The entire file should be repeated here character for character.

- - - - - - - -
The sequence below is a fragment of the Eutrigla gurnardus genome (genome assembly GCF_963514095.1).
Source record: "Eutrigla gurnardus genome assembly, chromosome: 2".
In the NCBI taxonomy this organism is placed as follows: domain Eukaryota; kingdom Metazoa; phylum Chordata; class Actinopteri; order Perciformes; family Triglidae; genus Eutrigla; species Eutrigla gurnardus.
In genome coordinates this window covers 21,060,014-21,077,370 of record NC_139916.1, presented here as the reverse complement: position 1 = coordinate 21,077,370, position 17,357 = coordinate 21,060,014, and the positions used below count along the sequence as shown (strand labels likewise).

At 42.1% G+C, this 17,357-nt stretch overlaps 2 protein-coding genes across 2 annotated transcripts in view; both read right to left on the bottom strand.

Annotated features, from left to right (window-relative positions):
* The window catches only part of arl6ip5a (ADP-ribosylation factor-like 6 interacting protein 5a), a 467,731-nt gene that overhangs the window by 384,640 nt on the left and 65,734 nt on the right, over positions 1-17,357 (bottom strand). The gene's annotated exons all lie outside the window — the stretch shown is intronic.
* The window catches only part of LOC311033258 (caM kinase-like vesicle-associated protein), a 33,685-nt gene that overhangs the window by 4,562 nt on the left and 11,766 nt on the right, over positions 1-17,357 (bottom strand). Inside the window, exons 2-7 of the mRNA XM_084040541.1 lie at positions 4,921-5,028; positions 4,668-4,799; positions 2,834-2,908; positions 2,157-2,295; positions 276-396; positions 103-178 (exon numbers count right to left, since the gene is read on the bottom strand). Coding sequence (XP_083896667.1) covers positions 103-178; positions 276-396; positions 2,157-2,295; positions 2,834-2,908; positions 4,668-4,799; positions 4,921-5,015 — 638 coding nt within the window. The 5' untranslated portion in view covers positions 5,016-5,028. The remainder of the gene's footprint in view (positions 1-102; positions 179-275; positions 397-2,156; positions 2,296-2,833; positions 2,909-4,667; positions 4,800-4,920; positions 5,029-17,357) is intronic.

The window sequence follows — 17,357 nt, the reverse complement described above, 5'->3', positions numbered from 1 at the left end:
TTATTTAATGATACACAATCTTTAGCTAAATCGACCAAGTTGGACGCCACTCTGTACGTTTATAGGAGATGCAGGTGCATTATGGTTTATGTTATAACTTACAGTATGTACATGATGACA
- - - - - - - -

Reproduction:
The sequence below is a fragment of the Eutrigla gurnardus genome (genome assembly GCF_963514095.1).
Source record: "Eutrigla gurnardus genome assembly, chromosome: 2".
In the NCBI taxonomy this organism is placed as follows: domain Eukaryota; kingdom Metazoa; phylum Chordata; class Actinopteri; order Perciformes; family Triglidae; genus Eutrigla; species Eutrigla gurnardus.
In genome coordinates this window covers 21,060,014-21,077,370 of record NC_139916.1, presented here as the reverse complement: position 1 = coordinate 21,077,370, position 17,357 = coordinate 21,060,014, and the positions used below count along the sequence as shown (strand labels likewise).

At 42.1% G+C, this 17,357-nt stretch overlaps 2 protein-coding genes across 2 annotated transcripts in view; both read right to left on the bottom strand.

Annotated features, from left to right (window-relative positions):
* The window catches only part of arl6ip5a (ADP-ribosylation factor-like 6 interacting protein 5a), a 467,731-nt gene that overhangs the window by 384,640 nt on the left and 65,734 nt on the right, over positions 1-17,357 (bottom strand). The gene's annotated exons all lie outside the window — the stretch shown is intronic.
* The window catches only part of LOC311033258 (caM kinase-like vesicle-associated protein), a 33,685-nt gene that overhangs the window by 4,562 nt on the left and 11,766 nt on the right, over positions 1-17,357 (bottom strand). Inside the window, exons 2-7 of the mRNA XM_084040541.1 lie at positions 4,921-5,028; positions 4,668-4,799; positions 2,834-2,908; positions 2,157-2,295; positions 276-396; positions 103-178 (exon numbers count right to left, since the gene is read on the bottom strand). Coding sequence (XP_083896667.1) covers positions 103-178; positions 276-396; positions 2,157-2,295; positions 2,834-2,908; positions 4,668-4,799; positions 4,921-5,015 — 638 coding nt within the window. The 5' untranslated portion in view covers positions 5,016-5,028. The remainder of the gene's footprint in view (positions 1-102; positions 179-275; positions 397-2,156; positions 2,296-2,833; positions 2,909-4,667; positions 4,800-4,920; positions 5,029-17,357) is intronic.

The window sequence follows — 17,357 nt, the reverse complement described above, 5'->3', positions numbered from 1 at the left end:
TTATTTAATGATACACAATCTTTAGCTAAATCGACCAAGTTGGACGCCACTCTGTACGTTTATAGGAGATGCAGGTGCATTATGGTTTATGTTATAACTTACAGTATGTACATGATGACA